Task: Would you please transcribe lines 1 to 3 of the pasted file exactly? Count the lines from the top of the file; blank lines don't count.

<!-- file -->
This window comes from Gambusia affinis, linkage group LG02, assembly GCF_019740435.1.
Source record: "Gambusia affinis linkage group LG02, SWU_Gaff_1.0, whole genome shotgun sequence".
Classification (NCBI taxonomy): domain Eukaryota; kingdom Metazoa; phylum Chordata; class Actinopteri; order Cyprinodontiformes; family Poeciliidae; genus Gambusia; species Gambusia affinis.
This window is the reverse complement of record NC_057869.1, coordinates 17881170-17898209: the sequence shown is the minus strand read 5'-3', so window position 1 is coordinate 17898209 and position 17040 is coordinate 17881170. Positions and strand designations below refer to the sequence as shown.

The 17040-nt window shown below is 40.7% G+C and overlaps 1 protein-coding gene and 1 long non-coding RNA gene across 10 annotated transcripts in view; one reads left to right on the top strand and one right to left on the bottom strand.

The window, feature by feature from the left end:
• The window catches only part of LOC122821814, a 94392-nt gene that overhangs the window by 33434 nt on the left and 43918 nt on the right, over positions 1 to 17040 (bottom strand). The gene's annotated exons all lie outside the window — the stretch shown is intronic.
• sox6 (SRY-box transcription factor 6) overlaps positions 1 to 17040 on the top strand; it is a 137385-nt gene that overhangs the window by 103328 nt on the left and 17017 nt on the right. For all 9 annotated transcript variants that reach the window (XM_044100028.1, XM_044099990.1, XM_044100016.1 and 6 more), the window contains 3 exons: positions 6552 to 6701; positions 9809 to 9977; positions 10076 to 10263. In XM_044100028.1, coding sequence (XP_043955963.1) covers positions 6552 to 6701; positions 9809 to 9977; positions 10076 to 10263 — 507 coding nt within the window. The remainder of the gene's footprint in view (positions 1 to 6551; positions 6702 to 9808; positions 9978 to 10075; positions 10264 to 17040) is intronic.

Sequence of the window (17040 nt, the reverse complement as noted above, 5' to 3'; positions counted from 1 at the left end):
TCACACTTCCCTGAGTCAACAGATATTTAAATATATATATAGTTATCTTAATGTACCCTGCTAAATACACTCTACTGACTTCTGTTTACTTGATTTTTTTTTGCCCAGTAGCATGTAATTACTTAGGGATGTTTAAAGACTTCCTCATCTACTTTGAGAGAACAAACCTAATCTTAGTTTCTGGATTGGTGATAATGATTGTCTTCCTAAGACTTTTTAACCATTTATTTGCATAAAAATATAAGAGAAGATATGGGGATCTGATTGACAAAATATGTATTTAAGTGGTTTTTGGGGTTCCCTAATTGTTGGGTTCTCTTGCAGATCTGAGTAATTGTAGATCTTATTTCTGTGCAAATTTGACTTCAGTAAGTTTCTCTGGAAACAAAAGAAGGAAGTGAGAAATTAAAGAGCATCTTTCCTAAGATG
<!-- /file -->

This window comes from Gambusia affinis, linkage group LG02, assembly GCF_019740435.1.
Source record: "Gambusia affinis linkage group LG02, SWU_Gaff_1.0, whole genome shotgun sequence".
Classification (NCBI taxonomy): domain Eukaryota; kingdom Metazoa; phylum Chordata; class Actinopteri; order Cyprinodontiformes; family Poeciliidae; genus Gambusia; species Gambusia affinis.